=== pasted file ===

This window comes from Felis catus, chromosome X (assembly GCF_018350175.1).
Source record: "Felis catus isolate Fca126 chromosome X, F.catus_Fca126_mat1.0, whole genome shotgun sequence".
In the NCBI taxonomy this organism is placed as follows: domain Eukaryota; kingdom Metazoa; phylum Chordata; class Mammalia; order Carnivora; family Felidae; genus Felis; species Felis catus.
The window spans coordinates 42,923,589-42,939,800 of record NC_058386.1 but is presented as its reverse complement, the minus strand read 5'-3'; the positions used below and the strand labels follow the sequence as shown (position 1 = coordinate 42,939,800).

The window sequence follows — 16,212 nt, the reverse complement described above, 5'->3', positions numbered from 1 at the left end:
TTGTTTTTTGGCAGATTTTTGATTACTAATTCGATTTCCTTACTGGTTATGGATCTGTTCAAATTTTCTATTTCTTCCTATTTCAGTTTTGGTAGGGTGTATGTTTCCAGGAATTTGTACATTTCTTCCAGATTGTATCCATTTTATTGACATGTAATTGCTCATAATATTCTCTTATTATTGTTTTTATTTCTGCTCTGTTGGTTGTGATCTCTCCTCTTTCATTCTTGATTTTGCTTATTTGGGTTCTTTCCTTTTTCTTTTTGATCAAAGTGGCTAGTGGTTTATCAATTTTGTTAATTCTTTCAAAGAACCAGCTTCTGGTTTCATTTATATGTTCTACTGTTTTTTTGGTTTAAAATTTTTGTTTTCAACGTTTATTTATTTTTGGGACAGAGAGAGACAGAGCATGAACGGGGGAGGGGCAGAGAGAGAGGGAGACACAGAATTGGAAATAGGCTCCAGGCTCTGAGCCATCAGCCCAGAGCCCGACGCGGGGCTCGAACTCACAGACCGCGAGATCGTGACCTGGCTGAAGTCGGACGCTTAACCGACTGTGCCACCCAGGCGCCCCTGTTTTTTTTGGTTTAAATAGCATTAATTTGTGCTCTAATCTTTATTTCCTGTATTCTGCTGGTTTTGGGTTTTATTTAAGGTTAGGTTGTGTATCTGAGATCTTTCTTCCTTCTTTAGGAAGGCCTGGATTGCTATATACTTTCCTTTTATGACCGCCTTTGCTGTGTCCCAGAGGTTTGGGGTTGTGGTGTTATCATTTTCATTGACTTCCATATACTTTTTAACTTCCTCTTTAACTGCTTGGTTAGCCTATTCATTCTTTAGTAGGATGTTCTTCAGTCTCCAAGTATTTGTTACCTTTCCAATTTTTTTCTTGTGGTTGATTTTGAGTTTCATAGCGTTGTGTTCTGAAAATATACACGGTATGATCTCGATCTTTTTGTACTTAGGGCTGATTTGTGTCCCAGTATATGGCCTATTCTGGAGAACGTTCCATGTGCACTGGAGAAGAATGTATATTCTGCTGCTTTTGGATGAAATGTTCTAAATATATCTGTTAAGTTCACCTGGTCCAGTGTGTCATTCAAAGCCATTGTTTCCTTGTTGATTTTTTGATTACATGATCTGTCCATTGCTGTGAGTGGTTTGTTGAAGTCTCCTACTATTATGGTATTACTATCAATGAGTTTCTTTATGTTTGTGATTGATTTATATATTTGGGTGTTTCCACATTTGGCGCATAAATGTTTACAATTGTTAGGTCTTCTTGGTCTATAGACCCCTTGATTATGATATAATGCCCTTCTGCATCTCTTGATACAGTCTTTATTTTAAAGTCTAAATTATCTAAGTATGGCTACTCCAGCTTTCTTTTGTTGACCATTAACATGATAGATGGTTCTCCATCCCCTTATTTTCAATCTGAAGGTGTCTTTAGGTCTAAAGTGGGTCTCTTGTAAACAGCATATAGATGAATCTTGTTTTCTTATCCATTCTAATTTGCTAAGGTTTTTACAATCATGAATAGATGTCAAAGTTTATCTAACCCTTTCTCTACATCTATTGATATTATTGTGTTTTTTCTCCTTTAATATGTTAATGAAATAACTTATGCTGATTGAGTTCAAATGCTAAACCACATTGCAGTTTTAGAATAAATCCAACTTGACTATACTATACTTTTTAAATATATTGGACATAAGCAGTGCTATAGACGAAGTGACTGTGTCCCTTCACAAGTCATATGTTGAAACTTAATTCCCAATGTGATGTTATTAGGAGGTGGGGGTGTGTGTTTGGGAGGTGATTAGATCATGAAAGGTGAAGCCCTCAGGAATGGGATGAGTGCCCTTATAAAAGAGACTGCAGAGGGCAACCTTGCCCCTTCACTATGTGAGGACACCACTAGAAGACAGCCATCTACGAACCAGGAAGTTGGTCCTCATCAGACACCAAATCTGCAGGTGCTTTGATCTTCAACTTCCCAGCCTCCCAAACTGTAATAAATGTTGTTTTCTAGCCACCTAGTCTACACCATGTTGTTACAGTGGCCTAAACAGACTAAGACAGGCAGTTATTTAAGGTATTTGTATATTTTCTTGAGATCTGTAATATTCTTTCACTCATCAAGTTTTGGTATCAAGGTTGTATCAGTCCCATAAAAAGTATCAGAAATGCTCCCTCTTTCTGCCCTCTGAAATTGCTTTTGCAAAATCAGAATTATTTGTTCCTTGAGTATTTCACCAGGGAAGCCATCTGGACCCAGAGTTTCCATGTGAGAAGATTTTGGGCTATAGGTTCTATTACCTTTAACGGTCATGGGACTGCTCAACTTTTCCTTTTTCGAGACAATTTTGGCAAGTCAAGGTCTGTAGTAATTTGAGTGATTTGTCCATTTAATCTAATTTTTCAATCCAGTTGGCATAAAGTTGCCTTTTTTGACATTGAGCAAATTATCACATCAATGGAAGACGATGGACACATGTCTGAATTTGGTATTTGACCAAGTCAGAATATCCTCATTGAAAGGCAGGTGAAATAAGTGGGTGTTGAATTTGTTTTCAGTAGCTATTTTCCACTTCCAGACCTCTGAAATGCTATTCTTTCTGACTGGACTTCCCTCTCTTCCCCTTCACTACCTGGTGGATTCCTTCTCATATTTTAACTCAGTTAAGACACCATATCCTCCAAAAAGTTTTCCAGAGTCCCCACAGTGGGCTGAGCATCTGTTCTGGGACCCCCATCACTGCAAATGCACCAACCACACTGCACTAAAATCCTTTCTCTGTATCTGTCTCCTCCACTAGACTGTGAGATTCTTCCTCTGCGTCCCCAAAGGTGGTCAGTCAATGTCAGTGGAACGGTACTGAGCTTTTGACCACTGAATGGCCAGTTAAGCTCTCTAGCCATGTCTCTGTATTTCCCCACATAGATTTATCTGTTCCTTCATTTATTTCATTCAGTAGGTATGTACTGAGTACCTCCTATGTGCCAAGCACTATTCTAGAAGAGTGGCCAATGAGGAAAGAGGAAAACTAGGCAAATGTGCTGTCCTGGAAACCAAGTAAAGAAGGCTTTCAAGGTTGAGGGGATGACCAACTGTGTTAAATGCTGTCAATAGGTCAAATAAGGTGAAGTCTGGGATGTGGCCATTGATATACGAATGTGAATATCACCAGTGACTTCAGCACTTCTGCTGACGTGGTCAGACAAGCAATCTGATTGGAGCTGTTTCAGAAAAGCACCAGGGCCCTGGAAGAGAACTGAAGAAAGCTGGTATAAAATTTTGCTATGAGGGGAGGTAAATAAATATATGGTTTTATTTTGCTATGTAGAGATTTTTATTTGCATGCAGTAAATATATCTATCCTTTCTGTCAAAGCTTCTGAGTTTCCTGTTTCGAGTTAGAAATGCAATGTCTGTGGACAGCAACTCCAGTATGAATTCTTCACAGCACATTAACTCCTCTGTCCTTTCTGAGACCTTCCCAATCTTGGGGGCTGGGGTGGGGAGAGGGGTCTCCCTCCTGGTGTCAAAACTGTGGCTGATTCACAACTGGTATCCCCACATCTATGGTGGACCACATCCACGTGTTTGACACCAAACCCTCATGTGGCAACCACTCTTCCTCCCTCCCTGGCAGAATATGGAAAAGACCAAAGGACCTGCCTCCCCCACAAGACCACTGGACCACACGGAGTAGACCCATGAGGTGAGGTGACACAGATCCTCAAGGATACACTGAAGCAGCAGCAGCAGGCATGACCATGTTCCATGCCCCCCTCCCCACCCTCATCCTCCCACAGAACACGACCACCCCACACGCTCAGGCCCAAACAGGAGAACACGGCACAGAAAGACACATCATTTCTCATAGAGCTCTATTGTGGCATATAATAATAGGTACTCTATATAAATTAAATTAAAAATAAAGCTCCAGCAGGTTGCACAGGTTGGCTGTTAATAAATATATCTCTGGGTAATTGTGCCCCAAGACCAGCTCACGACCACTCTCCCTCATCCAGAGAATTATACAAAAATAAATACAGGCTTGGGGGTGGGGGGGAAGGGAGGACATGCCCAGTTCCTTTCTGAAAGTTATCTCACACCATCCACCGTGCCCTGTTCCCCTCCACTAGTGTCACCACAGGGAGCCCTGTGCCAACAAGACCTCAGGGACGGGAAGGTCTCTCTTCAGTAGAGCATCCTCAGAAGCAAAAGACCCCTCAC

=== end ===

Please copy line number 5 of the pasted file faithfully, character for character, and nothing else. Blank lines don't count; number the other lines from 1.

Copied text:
The window sequence follows — 16,212 nt, the reverse complement described above, 5'->3', positions numbered from 1 at the left end: